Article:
ALMODOVAR: I take seven or eight years to write a script, so my screenplays are ironclad. But on set, at the unique moment when actors, set décor, cameras come together for the first time– at that very moment that I’ve never lived before, sometimes I get new ideas and add things. When I write the script and while we’re rehearsing, I develop a lot of different possibilities, so I know characters by heart and can improvise at the last minute. I allow myself and the actors to be very fresh and alive. I really adapt everything to the moment we’re shooting. To shoot a movie is something completely alive, and you have to make sure it stays that way. (Published in New York Press)

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Jennifer Merin

Jennifer Merin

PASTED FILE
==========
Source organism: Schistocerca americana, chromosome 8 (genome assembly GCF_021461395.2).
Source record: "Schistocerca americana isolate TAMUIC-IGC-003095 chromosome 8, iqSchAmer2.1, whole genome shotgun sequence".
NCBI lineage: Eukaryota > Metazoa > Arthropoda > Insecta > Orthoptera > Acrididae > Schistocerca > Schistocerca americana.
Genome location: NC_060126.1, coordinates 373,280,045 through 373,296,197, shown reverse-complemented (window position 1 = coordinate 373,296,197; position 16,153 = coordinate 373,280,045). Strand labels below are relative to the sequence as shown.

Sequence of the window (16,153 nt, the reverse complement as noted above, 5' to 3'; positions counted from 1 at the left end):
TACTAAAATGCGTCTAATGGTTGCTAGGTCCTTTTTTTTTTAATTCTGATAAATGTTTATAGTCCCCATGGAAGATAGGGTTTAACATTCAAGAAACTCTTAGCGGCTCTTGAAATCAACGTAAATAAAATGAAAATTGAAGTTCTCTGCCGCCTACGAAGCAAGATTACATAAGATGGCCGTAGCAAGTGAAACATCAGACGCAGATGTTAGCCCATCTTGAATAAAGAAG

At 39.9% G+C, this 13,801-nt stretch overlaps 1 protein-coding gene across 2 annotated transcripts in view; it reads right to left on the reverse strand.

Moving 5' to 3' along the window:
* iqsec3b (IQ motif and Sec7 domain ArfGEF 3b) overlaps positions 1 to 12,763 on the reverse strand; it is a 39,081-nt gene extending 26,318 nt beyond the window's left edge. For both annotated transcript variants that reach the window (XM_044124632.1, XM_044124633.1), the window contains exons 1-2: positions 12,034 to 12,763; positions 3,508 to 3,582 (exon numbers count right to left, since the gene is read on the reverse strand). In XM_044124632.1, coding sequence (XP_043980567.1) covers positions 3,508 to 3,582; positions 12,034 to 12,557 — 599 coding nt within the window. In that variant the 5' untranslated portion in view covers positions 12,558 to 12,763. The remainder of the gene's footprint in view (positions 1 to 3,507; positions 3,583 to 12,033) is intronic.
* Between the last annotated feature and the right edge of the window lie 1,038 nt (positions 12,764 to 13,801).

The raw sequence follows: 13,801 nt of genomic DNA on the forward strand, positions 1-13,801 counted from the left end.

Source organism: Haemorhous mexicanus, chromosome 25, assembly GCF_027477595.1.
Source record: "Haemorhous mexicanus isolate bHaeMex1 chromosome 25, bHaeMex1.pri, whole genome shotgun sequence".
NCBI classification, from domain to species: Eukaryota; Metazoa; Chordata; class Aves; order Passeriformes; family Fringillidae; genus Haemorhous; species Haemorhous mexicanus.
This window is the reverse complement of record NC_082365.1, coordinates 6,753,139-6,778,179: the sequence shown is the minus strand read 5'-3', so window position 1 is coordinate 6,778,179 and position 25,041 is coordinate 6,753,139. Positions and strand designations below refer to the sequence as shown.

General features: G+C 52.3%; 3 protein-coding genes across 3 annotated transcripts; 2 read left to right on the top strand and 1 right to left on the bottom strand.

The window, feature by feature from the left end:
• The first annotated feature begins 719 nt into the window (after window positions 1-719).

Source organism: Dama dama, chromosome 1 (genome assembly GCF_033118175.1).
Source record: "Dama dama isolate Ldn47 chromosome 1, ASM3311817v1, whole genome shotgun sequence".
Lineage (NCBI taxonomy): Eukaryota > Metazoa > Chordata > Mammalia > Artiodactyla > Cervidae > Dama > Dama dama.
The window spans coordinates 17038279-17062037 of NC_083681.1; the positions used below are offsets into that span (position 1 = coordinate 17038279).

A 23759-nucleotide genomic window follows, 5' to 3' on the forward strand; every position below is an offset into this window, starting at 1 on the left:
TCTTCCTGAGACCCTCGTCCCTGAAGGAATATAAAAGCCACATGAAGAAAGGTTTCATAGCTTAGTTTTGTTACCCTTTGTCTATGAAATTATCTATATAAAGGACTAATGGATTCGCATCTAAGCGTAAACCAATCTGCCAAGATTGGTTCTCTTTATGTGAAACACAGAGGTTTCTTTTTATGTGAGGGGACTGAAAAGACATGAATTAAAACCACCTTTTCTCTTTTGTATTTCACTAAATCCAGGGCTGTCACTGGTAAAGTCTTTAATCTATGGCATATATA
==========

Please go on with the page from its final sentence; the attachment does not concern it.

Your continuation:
Jennifer Merin is the Film Critic for Womens eNews and contributes the CINEMA CITIZEN blog for and is managing editor for Women on Film, the online magazine of the Alliance of Women Film Journalists, of which she is President. She has served as a regular critic and film-related interviewer for The New York Press and About.com. She has written about entertainment for USA Today, The L.A. Times, US Magazine, Ms. Magazine, Endless Vacation Magazine, Daily News, New York Post, SoHo News and other publications. After receiving her MFA from Tisch School of the Arts (Grad Acting), Jennifer performed at the O'Neill Theater Center's Playwrights Conference, Long Wharf Theater, American Place Theatre and LaMamma, where she worked with renown Japanese director, Shuji Terayama. She subsequently joined Terayama's theater company in Tokyo, where she also acted in films. Her journalism career began when she was asked to write about Terayama for The Drama Review. She became a regular contributor to the Christian Science Monitor after writing an article about Marketta Kimbrell's Theater For The Forgotten, with which she was performing at the time. She was an O'Neill Theater Center National Critics' Institute Fellow, and then became the institute's Coordinator. While teaching at the Universities of Wisconsin and Rhode Island, she wrote "A Directory of Festivals of Theater, Dance and Folklore Around the World," published by the International Theater Institute. Denmark's Odin Teatret's director, Eugenio Barba, wrote his manifesto in the form of a letter to "Dear Jennifer Merin," which has been published around the world, in languages as diverse as Farsi and Romanian. Jennifer's culturally-oriented travel column began in the LA Times in 1984, then moved to The Associated Press, LA Times Syndicate, Tribune Media, Creators Syndicate and (currently) Arcamax Publishing. She's been news writer/editor for ABC Radio Networks, on-air reporter for NBC, CBS Radio and, currently, for Westwood One's America In the Morning. She is also a member of the Broadcast Film Critics Association. For her AWFJ archive, type "Jennifer Merin" in the Search Box (upper right corner of screen).